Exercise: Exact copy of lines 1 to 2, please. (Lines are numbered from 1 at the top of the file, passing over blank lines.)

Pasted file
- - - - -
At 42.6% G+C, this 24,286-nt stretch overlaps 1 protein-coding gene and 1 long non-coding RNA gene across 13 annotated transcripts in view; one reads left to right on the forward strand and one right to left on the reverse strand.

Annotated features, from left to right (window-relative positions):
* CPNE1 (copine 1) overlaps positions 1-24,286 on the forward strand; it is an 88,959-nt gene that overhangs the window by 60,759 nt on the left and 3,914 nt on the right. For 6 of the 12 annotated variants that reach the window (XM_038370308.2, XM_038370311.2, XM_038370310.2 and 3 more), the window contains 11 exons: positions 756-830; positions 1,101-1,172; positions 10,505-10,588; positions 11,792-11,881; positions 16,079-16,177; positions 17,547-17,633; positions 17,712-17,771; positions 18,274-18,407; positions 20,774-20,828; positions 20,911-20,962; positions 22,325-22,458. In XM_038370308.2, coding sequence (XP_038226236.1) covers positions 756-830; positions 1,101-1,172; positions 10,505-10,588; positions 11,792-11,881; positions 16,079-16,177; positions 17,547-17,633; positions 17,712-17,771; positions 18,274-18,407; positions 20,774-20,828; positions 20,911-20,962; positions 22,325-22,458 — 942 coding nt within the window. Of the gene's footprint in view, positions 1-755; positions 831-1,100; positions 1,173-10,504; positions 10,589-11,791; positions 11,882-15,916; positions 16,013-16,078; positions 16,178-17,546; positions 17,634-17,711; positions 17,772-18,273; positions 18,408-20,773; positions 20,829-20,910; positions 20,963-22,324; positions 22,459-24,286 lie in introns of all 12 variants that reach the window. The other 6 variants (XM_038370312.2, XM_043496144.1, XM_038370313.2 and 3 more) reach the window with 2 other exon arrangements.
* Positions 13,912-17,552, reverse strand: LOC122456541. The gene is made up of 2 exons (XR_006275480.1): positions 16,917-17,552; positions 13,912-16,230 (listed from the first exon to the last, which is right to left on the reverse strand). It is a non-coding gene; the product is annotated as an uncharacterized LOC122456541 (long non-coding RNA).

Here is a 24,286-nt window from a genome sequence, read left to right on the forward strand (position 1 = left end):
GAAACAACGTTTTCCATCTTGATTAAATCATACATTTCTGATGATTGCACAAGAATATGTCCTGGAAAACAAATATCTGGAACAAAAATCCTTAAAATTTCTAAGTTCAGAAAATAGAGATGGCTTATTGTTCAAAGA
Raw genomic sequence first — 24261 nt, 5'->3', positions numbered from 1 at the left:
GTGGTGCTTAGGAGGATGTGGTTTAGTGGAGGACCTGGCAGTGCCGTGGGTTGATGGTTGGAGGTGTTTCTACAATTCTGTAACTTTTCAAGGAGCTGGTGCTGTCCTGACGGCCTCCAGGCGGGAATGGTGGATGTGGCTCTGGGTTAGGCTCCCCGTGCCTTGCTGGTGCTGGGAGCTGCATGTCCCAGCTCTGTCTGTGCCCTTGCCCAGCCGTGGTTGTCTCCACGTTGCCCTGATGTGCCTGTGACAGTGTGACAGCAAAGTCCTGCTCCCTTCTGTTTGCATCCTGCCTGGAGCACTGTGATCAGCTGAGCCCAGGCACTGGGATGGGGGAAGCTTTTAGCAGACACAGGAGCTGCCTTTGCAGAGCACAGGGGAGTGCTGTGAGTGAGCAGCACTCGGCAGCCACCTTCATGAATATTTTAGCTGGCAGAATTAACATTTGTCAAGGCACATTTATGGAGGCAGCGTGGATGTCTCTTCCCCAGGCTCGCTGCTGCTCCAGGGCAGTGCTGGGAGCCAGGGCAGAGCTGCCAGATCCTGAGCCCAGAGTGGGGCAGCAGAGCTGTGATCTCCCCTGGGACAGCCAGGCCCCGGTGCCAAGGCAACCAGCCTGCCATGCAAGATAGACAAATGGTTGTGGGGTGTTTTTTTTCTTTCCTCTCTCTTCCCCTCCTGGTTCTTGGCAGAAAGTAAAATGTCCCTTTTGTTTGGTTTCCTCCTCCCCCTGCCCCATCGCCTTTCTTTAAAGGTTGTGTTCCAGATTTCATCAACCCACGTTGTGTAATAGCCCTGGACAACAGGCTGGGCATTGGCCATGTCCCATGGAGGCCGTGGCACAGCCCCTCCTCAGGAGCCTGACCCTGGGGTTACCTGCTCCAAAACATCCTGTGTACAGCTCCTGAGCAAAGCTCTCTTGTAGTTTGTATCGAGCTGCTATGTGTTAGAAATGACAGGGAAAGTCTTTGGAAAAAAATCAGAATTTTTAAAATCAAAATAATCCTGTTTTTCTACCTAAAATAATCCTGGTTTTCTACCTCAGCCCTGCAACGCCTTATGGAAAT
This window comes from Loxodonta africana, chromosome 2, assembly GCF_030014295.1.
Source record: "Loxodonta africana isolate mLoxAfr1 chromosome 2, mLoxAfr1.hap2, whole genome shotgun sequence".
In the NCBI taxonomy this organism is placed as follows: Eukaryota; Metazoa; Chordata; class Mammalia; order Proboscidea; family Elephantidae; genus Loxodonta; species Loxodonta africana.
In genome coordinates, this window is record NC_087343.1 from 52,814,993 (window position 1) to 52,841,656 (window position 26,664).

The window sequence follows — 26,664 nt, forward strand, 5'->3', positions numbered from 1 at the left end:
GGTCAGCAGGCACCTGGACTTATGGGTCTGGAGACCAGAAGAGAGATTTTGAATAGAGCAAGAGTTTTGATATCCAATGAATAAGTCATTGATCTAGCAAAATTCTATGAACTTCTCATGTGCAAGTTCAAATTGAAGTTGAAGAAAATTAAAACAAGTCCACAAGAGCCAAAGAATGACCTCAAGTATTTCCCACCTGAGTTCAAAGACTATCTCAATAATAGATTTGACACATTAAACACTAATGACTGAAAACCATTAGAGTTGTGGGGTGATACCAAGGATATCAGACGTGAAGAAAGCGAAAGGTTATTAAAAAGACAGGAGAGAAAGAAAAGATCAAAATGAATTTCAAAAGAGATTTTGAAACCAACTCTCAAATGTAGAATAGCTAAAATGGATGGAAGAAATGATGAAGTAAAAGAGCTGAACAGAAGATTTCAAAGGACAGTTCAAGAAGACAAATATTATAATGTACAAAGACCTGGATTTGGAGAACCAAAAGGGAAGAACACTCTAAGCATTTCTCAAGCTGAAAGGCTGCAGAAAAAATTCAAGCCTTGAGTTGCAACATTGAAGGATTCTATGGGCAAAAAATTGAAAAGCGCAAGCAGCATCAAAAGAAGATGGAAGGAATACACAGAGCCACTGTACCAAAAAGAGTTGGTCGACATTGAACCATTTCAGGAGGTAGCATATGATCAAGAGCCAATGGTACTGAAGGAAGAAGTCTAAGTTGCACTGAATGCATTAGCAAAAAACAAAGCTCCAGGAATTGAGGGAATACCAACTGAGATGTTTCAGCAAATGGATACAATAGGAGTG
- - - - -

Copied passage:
At 42.6% G+C, this 24,286-nt stretch overlaps 1 protein-coding gene and 1 long non-coding RNA gene across 13 annotated transcripts in view; one reads left to right on the forward strand and one right to left on the reverse strand.

Annotated features, from left to right (window-relative positions):